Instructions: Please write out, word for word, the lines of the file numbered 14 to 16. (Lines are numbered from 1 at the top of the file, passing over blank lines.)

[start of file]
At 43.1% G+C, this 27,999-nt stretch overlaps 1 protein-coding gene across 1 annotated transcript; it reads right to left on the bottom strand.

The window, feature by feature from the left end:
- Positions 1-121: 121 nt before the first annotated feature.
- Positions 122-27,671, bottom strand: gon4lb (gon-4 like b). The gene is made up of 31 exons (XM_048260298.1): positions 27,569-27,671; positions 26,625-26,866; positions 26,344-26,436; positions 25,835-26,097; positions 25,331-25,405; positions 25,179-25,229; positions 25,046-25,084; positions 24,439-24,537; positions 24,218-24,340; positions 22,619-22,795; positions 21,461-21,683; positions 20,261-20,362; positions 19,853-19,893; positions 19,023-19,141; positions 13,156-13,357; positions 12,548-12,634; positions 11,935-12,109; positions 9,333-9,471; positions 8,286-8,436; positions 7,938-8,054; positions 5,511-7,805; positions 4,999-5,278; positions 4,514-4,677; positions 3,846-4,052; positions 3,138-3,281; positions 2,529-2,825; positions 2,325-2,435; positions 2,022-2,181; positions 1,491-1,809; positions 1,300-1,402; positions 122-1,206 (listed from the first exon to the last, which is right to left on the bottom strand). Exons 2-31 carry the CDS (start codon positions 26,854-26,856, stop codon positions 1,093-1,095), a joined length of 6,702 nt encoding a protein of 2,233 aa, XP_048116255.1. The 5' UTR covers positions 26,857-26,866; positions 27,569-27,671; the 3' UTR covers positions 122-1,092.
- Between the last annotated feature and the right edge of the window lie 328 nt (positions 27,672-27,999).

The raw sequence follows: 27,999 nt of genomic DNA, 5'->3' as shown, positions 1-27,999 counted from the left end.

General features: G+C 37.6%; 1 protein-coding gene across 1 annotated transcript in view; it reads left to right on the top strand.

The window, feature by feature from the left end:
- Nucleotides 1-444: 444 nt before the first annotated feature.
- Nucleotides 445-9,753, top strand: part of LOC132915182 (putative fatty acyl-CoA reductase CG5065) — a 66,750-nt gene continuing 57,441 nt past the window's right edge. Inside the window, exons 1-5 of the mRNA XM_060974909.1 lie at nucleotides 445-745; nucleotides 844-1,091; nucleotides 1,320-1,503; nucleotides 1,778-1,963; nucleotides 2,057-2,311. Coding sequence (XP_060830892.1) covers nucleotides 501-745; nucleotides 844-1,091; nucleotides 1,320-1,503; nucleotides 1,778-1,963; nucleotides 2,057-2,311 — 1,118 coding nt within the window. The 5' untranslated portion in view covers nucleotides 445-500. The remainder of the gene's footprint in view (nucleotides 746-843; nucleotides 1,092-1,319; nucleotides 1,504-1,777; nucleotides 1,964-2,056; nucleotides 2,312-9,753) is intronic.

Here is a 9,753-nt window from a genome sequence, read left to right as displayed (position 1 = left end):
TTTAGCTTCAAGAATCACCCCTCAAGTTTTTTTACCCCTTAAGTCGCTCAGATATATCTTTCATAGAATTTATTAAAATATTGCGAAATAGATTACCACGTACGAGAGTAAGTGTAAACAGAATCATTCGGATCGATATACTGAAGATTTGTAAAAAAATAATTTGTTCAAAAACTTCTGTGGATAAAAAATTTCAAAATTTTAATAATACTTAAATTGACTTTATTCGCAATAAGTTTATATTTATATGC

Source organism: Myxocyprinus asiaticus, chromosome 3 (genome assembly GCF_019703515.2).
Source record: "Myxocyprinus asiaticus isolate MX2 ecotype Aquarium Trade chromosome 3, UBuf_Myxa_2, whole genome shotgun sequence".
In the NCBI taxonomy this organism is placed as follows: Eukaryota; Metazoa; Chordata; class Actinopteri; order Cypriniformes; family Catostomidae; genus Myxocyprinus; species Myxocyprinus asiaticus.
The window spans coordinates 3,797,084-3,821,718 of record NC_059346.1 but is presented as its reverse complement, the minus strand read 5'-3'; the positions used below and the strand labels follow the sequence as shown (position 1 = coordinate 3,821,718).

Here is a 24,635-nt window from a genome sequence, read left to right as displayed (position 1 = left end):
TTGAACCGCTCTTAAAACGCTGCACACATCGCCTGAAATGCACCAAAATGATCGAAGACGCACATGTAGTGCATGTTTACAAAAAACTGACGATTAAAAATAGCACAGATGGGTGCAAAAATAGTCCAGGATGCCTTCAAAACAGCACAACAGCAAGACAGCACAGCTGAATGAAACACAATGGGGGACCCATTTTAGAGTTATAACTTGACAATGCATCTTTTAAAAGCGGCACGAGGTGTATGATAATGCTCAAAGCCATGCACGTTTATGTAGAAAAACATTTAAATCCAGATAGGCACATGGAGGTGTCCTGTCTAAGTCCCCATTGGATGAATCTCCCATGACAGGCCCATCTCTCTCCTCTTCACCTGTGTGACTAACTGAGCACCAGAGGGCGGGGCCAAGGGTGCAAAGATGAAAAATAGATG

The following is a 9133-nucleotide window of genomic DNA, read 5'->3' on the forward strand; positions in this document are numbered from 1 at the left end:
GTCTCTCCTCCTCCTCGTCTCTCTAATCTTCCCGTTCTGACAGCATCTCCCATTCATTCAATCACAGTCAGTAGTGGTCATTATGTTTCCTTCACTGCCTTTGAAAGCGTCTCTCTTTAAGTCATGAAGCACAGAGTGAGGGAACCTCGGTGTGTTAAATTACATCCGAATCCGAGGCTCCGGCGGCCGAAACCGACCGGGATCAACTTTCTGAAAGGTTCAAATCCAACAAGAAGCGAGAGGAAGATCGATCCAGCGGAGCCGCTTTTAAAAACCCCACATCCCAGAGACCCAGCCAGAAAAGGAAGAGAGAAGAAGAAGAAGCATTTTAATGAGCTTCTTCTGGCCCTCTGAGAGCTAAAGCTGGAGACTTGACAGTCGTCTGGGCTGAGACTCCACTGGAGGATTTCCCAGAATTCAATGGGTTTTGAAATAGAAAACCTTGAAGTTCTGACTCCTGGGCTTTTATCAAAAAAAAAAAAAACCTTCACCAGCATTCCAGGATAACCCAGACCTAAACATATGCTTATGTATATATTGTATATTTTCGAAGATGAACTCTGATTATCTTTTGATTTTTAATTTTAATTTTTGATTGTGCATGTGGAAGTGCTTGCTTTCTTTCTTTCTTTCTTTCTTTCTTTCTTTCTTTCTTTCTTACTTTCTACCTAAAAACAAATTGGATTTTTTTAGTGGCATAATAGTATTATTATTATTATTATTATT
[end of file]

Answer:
Source record: "Myxocyprinus asiaticus isolate MX2 ecotype Aquarium Trade chromosome 3, UBuf_Myxa_2, whole genome shotgun sequence".
In the NCBI taxonomy this organism is placed as follows: Eukaryota; Metazoa; Chordata; class Actinopteri; order Cypriniformes; family Catostomidae; genus Myxocyprinus; species Myxocyprinus asiaticus.
The window spans coordinates 3,797,084-3,821,718 of record NC_059346.1 but is presented as its reverse complement, the minus strand read 5'-3'; the positions used below and the strand labels follow the sequence as shown (position 1 = coordinate 3,821,718).